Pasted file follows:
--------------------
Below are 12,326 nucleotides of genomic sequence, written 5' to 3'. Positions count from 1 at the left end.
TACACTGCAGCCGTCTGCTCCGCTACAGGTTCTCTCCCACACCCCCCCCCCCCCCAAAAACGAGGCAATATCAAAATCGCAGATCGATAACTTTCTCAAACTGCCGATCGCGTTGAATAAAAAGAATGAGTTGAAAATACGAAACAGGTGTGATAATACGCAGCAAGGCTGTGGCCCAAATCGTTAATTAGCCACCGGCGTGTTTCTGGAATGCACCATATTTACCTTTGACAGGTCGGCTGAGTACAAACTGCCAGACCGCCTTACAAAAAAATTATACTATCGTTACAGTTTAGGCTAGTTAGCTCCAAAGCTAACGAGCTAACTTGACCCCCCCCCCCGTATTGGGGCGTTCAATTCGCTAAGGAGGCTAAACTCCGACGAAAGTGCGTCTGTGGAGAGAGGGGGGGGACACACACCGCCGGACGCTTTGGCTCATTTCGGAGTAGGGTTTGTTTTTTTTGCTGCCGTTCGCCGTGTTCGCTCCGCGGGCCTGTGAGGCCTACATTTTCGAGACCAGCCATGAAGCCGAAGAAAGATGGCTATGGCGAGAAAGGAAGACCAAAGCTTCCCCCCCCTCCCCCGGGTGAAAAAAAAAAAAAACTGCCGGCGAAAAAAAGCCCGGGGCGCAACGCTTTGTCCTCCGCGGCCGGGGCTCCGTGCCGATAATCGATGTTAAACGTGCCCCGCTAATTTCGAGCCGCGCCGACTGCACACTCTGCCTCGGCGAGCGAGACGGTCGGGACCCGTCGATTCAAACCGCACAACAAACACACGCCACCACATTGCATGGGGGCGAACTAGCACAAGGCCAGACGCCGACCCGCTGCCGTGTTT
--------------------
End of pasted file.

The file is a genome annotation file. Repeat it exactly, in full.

Below are 12,326 nucleotides of genomic sequence, written 5' to 3'. Positions count from 1 at the left end.
TACACTGCAGCCGTCTGCTCCGCTACAGGTTCTCTCCCACACCCCCCCCCCCCCCAAAAACGAGGCAATATCAAAATCGCAGATCGATAACTTTCTCAAACTGCCGATCGCGTTGAATAAAAAGAATGAGTTGAAAATACGAAACAGGTGTGATAATACGCAGCAAGGCTGTGGCCCAAATCGTTAATTAGCCACCGGCGTGTTTCTGGAATGCACCATATTTACCTTTGACAGGTCGGCTGAGTACAAACTGCCAGACCGCCTTACAAAAAAATTATACTATCGTTACAGTTTAGGCTAGTTAGCTCCAAAGCTAACGAGCTAACTTGACCCCCCCCCCCGTATTGGGGCGTTCAATTCGCTAAGGAGGCTAAACTCCGACGAAAGTGCGTCTGTGGAGAGAGGGGGGGGACACACACCGCCGGACGCTTTGGCTCATTTCGGAGTAGGGTTTGTTTTTTTTGCTGCCGTTCGCCGTGTTCGCTCCGCGGGCCTGTGAGGCCTACATTTTCGAGACCAGCCATGAAGCCGAAGAAAGATGGCTATGGCGAGAAAGGAAGACCAAAGCTTCCCCCCCCTCCCCCGGGTGAAAAAAAAAAAAAACTGCCGGCGAAAAAAAGCCCGGGGCGCAACGCTTTGTCCTCCGCGGCCGGGGCTCCGTGCCGATAATCGATGTTAAACGTGCCCCGCTAATTTCGAGCCGCGCCGACTGCACACTCTGCCTCGGCGAGCGAGACGGTCGGGACCCGTCGATTCAAACCGCACAACAAACACACGCCACCACATTGCATGGGGGCGAACTAGCACAAGGCCAGACGCCGACCCGCTGCCGTGTTT